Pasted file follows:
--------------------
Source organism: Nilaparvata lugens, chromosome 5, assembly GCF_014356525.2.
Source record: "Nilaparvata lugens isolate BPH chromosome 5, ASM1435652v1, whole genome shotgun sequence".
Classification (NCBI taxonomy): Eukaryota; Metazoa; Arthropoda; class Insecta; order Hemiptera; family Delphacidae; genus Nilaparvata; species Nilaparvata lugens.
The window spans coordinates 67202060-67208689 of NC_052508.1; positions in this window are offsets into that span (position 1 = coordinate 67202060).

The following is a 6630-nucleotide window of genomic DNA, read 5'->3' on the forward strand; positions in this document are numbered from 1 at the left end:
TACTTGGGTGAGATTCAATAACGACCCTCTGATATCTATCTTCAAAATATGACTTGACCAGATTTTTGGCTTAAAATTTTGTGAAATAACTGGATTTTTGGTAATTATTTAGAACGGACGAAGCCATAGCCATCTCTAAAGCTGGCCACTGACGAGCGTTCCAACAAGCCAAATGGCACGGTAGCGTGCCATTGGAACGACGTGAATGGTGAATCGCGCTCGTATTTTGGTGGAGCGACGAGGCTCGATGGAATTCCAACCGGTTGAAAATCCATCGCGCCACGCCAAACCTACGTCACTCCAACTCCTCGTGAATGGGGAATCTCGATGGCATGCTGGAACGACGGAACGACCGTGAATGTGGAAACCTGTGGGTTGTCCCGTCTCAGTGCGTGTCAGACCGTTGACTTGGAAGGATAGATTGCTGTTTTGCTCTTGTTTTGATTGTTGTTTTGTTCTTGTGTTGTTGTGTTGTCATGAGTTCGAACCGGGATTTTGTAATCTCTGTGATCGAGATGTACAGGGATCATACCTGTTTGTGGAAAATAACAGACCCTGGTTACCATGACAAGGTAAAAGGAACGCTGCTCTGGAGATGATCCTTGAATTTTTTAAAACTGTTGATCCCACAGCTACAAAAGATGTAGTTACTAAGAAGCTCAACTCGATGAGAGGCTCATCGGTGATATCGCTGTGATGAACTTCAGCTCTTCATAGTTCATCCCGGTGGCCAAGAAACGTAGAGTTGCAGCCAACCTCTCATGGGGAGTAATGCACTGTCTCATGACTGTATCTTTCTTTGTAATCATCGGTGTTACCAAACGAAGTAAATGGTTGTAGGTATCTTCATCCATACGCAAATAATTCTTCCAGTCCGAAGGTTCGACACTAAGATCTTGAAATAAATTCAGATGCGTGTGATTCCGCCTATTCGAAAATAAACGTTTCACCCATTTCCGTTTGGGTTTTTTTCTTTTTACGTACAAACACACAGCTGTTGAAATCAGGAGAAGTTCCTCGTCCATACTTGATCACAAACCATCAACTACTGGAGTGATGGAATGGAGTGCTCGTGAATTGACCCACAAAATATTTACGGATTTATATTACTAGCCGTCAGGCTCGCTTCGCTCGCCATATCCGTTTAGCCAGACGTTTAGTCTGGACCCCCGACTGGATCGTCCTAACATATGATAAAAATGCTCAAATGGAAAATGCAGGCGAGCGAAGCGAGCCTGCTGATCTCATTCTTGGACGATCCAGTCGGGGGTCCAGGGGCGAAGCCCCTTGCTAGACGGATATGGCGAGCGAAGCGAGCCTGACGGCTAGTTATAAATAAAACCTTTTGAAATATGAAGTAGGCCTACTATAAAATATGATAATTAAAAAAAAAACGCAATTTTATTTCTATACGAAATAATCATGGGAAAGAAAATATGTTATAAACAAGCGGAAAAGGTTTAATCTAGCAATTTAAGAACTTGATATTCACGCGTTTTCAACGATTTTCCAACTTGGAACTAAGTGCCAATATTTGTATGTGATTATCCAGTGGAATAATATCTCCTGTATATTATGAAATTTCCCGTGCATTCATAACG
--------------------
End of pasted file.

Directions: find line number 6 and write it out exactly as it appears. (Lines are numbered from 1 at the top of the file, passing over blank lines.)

TACTTGGGTGAGATTCAATAACGACCCTCTGATATCTATCTTCAAAATATGACTTGACCAGATTTTTGGCTTAAAATTTTGTGAAATAACTGGATTTTTGGTAATTATTTAGAACGGACGAAGCCATAGCCATCTCTAAAGCTGGCCACTGACGAGCGTTCCAACAAGCCAAATGGCACGGTAGCGTGCCATTGGAACGACGTGAATGGTGAATCGCGCTCGTATTTTGGTGGAGCGACGAGGCTCGATGGAATTCCAACCGGTTGAAAATCCATCGCGCCACGCCAAACCTACGTCACTCCAACTCCTCGTGAATGGGGAATCTCGATGGCATGCTGGAACGACGGAACGACCGTGAATGTGGAAACCTGTGGGTTGTCCCGTCTCAGTGCGTGTCAGACCGTTGACTTGGAAGGATAGATTGCTGTTTTGCTCTTGTTTTGATTGTTGTTTTGTTCTTGTGTTGTTGTGTTGTCATGAGTTCGAACCGGGATTTTGTAATCTCTGTGATCGAGATGTACAGGGATCATACCTGTTTGTGGAAAATAACAGACCCTGGTTACCATGACAAGGTAAAAGGAACGCTGCTCTGGAGATGATCCTTGAATTTTTTAAAACTGTTGATCCCACAGCTACAAAAGATGTAGTTACTAAGAAGCTCAACTCGATGAGAGGCTCATCGGTGATATCGCTGTGATGAACTTCAGCTCTTCATAGTTCATCCCGGTGGCCAAGAAACGTAGAGTTGCAGCCAACCTCTCATGGGGAGTAATGCACTGTCTCATGACTGTATCTTTCTTTGTAATCATCGGTGTTACCAAACGAAGTAAATGGTTGTAGGTATCTTCATCCATACGCAAATAATTCTTCCAGTCCGAAGGTTCGACACTAAGATCTTGAAATAAATTCAGATGCGTGTGATTCCGCCTATTCGAAAATAAACGTTTCACCCATTTCCGTTTGGGTTTTTTTCTTTTTACGTACAAACACACAGCTGTTGAAATCAGGAGAAGTTCCTCGTCCATACTTGATCACAAACCATCAACTACTGGAGTGATGGAATGGAGTGCTCGTGAATTGACCCACAAAATATTTACGGATTTATATTACTAGCCGTCAGGCTCGCTTCGCTCGCCATATCCGTTTAGCCAGACGTTTAGTCTGGACCCCCGACTGGATCGTCCTAACATATGATAAAAATGCTCAAATGGAAAATGCAGGCGAGCGAAGCGAGCCTGCTGATCTCATTCTTGGACGATCCAGTCGGGGGTCCAGGGGCGAAGCCCCTTGCTAGACGGATATGGCGAGCGAAGCGAGCCTGACGGCTAGTTATAAATAAAACCTTTTGAAATATGAAGTAGGCCTACTATAAAATATGATAATTAAAAAAAAAACGCAATTTTATTTCTATACGAAATAATCATGGGAAAGAAAATATGTTATAAACAAGCGGAAAAGGTTTAATCTAGCAATTTAAGAACTTGATATTCACGCGTTTTCAACGATTTTCCAACTTGGAACTAAGTGCCAATATTTGTATGTGATTATCCAGTGGAATAATATCTCCTGTATATTATGAAATTTCCCGTGCATTCATAACG